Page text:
I decided to sign up for a National Park Service senior pass – can’t believe I’m old enough for a senior pass – before the price goes up 800 percent on Aug. 28 so I could take my grandson in Philadelphia to Independence Hall.

I found that the administrative tax on the $10 pass was 100 percent if purchased online, so I set out to find a place to buy one in person where the charge was not added. I went to the National Park Service office in Brunswick, but it wouldn’t sell one. I found that the only place in Maine to buy one was at Acadia National Park, far away from most Mainers.

Turns out, Maine and Rhode Island are the only states in the union with just a single sales point. Colorado, where the program is administered, has two pages of site listings. Utah sells them from a downtown Salt Lake City Bureau of Land Management administrative office.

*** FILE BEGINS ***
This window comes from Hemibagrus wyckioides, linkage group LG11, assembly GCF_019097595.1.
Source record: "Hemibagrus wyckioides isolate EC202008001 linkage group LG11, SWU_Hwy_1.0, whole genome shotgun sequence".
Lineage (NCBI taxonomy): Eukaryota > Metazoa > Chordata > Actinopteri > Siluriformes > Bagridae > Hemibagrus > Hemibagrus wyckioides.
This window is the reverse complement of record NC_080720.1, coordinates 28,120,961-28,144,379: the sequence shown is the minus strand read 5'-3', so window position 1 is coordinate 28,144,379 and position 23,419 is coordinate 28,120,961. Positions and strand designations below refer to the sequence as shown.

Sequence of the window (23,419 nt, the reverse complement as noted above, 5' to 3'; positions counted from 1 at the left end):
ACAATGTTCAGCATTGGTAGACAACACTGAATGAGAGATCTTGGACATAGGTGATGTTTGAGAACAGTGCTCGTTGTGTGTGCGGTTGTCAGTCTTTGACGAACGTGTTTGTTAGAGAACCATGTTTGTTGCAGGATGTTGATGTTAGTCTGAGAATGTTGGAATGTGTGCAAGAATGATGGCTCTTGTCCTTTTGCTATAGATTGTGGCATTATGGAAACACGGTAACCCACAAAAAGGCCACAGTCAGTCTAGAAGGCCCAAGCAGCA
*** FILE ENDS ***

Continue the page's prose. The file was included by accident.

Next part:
I paid the $10 fee to get a senior pass online, but not all seniors have computers – or credit cards. And the 100 percent online fee to use them is excessive.

Why don’t we have the same access to tax-free, in-person purchases of park service passes that other states do? The park service guy who runs the program in D.C. hung up on me when I suggested he add more places to buy passes in Maine.

Maybe the next time the park service or the Department of Interior wants our congress members’ votes for something, they’ll be a little out of reach too.

Gary Remal

Freeport